According to Muirchu, who lived two centuries after Palladius, in the Book of Armagh it is said……. God hindered Palladius, and neither did those fierce and cruel men receive his doctrine readily, nor did he himself wish to spend time in a strange land, but returned to him who sent him

      I suggest that the original Christian Church in Ireland and henceforth its educational achievements, owes its foundations to the Egyptian desert fathers and not Rome.

      The link between the Irish Celtic Church and the monastic tradition of the Middle East is supported by a number of scholars, De Lacy states
      “The formation and development of monasticism did not take place in Alexandria which was Greek-speaking and participated in Greek culture, but amongst the native Coptic-speaking Christians of Egypt, which strictly denotes the Delta, and Thebais or Upper Egypt, the whole area watered by the Nile between Aswân and the Mediterranean coast. The formation of monasticism took place in two stages: first came the solitaries, some, but by no means all, of whom were hermits or ‘desert men’; then came the formation of coenobia or monastic communities, at first simply groups of disciples gathered round some well-known and revered teacher.…The monastic life of Egypt became famous throughout the whole Christian Church, and for a long time Egypt was regarded as the ‘Holy Land’ in preference to Palestine, because there could be seen the multitudes of saintly ascetes, and Christians came as pilgrims from all parts to see and hear them. Amongst these were St. Basil the Great, the founder of Greek monasticism, Hilarion, who introduced monasticism into Palestine, Rufinus and a Roman lady named Melania who spent six months in Egypt in 373. In due course monasticism spread abroad and was copied in other lands; indeed one of the most striking features in its history is the rapidity with which it developed and then spread. As the movement passed westward along the Mediterranean various settlements were founded in some of the islands, the most secluded places available where there were no deserts. One of these was founded about 400 at Lerins (St. Honorat) and became a great centre of monastic activity, sending out missionaries and founding monastic colonies in other lands. ………………. the presence of several Egyptian details in the Celtic Church of Ireland, for the monastery of Lerins was organized and conducted on Egyptian models. Thus it came about that the Irish Church was monastic rather than diocesan. There were a few diocesan bishops, but the ruling dignitaries of the Celtic Church in Ireland were abbots who kept a bishop in their monastery ready for use at ordinations and consecrations, but otherwise living as an ordinary monk. The old Celtic monasteries of Ireland did not resemble the medieval abbeys of England: like the Egyptian coenobia they were simply villages where the huts of the ascetes were gathered round a modest oratory used for the week-end Eucharist. There were no deserts in Ireland, but it was the fashion to call the place where a monastery stood a desert, and so we find the term ‘Disert’ or ‘Desert’ in many Irish place-names, as Disertmartin, Disert in Westmeath, Killadysert in Clare, and many others….In spite of its remoteness the Celtic Church of Ireland retained direct contact with the monasteries of Egypt. In the Bibliothèque Nationale in Paris there is still preserved a guidebook for the use of Irish monks travelling to Egypt in order to visit the Fathers of the desert. As late as 1320 Simon FitzSimon and Hugh, Franciscans of Dublin, made the pilgrimage to Egypt and left us a record of their journey.”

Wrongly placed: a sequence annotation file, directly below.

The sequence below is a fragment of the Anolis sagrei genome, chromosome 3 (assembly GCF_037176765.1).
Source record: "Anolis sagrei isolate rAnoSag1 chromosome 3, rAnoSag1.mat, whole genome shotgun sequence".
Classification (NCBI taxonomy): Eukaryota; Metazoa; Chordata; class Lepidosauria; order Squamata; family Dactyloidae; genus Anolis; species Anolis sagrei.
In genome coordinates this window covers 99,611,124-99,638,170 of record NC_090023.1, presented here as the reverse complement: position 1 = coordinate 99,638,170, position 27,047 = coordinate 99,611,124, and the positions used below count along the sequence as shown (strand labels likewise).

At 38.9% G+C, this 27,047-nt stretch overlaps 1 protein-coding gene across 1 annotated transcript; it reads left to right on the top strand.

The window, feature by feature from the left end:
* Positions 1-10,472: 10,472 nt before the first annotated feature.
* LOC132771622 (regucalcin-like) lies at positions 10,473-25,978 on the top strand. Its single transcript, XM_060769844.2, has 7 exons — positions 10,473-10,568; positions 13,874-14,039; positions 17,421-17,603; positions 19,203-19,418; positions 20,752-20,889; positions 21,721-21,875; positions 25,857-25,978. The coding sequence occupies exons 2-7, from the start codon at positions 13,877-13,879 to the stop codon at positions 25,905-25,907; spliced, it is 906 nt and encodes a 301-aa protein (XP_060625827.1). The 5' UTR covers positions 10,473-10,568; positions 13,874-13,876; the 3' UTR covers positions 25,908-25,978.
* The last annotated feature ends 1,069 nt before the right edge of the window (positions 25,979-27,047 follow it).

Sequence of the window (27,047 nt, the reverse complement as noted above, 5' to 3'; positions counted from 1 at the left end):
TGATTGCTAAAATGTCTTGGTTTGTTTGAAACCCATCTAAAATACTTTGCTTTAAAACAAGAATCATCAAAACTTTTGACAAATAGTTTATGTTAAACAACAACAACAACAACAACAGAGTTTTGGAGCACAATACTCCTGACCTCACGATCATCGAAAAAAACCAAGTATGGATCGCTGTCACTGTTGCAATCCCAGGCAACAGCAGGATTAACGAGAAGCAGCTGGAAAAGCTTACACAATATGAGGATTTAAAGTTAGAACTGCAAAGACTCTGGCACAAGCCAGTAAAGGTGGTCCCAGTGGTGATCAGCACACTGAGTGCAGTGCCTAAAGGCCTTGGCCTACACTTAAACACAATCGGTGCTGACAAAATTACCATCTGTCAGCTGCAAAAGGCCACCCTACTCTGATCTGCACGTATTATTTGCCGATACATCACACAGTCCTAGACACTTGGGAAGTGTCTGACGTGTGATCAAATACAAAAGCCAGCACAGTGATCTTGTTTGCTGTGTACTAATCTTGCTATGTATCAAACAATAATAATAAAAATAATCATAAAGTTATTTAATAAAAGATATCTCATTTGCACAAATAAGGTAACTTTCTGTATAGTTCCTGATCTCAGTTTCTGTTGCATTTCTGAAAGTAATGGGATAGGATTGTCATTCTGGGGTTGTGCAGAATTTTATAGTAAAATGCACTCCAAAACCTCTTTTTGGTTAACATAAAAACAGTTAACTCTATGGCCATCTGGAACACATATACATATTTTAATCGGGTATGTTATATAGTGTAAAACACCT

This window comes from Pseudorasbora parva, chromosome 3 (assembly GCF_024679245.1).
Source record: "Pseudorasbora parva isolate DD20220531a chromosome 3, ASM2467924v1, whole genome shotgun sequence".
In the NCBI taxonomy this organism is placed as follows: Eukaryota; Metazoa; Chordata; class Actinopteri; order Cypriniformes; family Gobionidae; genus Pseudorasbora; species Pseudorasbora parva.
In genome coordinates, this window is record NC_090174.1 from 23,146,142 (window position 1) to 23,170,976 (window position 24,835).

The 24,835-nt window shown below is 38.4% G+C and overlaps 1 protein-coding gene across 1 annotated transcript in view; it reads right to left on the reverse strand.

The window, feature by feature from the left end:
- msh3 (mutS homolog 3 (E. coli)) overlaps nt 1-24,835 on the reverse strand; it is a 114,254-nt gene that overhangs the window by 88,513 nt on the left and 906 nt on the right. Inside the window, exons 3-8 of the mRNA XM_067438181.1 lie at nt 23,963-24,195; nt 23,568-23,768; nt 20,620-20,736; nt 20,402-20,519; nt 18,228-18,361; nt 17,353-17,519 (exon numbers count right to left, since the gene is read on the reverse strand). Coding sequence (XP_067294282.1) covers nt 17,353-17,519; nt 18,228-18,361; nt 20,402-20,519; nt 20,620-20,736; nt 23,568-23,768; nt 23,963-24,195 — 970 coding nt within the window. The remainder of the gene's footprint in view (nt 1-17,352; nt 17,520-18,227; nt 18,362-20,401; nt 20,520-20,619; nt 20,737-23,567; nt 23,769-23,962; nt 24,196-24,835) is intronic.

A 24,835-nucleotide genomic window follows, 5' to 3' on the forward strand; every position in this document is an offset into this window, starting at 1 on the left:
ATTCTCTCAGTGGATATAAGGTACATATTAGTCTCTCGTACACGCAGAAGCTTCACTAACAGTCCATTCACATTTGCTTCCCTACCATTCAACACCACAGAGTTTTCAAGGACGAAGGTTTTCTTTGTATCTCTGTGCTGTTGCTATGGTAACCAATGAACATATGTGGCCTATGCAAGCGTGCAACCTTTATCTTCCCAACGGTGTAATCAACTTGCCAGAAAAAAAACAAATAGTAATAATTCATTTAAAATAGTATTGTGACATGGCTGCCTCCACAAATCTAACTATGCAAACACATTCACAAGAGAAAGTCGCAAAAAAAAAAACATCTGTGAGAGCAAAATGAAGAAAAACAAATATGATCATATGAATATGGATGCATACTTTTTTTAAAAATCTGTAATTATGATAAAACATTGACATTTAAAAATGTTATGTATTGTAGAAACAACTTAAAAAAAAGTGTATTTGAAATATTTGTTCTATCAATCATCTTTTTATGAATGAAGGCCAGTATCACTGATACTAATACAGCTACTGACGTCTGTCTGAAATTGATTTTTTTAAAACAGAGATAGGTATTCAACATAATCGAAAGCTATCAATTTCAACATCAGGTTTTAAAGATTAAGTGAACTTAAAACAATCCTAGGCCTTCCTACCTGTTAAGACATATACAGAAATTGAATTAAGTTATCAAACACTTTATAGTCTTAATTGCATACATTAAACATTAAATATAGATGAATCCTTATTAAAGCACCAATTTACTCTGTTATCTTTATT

The nexus between the early Irish Church and the monastic tradition of the Middle East has also been noted by the Rev. John Stirton, in which he relates:
      “The illuminations of those splendid manuscripts the Book of Kells (seventh century), now in Dublin, and of the Gospels of Lindisfarne (seventh century) are all Eastern in character. In these, and in the Book of Deer, the figures of the Evangelists reflect the Eastern type, and the Egypto-Greek title o agios is attached to some of them. A Roman origin is impossible, because not a single Italian MSS can be produced, older than the ninth century, having a close resemblance to those of this country. The illuminations resemble Assyrian or Egyptian work. Much of the Celtic ornamentation is similar to that found in early Syriac, Egyptian, and Ethiopic MSS by a resemblance in the delineation of birds and animals to Egyptian fresco painting, in the manner of drawing the wings, in the conventional representations of eagles, lions, and calves, also in the swathed mummy-like figures of Christ. The theory of such an origin is facilitated by the early commercial intercourse which is known to have existed, and to which reference has been made, between this country and the East, and by the frequent expeditions recorded to have been made by early Christian pilgrims of the Irish Celtic Church to the Holy Land, and by the immigration of foreign ecclesiastics.”